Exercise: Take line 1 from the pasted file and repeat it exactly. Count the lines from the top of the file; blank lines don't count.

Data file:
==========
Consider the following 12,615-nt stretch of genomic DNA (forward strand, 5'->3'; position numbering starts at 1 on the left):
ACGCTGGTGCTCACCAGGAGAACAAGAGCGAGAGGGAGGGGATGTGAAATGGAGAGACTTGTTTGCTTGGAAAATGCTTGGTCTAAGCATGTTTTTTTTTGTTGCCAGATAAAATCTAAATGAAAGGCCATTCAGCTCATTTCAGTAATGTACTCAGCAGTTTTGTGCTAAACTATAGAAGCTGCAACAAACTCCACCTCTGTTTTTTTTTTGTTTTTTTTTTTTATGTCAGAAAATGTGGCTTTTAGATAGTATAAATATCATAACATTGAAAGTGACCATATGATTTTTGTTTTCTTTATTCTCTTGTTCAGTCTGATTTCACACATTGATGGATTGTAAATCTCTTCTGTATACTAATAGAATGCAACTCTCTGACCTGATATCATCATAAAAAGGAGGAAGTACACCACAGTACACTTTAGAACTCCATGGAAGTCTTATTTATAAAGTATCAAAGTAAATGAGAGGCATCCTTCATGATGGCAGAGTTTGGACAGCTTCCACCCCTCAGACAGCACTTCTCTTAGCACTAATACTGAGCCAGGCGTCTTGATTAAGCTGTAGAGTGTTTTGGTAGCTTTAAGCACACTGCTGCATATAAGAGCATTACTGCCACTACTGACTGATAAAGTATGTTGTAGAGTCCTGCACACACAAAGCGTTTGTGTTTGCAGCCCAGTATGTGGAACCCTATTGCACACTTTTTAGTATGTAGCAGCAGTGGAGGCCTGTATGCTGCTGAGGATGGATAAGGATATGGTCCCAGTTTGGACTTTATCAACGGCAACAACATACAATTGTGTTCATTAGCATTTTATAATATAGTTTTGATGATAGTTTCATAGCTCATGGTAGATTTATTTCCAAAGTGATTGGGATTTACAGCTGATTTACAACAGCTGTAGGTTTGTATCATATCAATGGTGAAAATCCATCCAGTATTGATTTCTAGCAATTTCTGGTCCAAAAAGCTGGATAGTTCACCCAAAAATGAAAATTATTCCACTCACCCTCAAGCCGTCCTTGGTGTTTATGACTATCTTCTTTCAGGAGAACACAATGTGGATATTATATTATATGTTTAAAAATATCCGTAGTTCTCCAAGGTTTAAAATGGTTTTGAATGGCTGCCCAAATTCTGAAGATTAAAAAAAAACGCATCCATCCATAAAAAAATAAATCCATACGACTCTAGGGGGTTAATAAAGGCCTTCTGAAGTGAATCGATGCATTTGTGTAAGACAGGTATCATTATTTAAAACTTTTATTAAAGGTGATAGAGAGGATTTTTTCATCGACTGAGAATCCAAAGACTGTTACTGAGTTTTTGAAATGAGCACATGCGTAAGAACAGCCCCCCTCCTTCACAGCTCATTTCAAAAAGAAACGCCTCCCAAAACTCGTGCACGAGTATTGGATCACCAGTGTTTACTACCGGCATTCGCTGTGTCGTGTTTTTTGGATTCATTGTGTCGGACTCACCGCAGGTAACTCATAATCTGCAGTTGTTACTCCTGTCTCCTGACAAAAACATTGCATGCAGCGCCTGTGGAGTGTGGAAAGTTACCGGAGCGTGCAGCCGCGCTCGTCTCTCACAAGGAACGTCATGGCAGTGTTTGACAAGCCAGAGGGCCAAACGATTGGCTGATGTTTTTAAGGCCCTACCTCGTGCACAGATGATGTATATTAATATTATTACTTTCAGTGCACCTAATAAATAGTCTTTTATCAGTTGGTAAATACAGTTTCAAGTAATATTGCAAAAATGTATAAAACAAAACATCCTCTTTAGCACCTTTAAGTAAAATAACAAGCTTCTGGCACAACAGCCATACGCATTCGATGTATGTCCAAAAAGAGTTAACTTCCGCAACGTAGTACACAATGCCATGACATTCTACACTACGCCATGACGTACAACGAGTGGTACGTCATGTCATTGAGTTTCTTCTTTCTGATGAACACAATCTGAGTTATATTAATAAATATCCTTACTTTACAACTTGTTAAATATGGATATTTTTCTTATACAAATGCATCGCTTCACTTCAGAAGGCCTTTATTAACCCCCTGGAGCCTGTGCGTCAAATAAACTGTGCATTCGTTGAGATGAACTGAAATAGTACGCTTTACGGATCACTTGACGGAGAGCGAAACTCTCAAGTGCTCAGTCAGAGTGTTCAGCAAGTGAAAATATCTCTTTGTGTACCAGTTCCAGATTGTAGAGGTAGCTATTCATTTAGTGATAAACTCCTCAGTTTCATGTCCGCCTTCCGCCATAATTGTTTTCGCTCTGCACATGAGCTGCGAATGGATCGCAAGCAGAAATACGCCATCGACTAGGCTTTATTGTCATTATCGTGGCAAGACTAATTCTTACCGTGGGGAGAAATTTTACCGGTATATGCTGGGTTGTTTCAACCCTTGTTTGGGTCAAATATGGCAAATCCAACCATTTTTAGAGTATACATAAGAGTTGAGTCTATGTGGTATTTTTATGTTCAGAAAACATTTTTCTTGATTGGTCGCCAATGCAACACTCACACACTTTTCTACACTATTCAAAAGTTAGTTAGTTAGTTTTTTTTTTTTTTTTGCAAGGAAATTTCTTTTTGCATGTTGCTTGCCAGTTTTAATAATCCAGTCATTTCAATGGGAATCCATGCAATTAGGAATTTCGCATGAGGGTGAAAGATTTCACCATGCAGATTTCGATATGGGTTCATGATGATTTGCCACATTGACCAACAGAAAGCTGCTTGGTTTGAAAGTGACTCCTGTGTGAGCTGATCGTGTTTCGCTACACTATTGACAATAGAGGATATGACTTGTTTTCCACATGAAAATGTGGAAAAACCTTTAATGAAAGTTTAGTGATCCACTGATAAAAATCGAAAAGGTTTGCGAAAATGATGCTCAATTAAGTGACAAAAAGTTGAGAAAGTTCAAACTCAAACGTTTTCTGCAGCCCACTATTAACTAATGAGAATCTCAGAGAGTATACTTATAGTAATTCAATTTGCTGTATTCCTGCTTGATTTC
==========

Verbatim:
Consider the following 12,615-nt stretch of genomic DNA (forward strand, 5'->3'; position numbering starts at 1 on the left):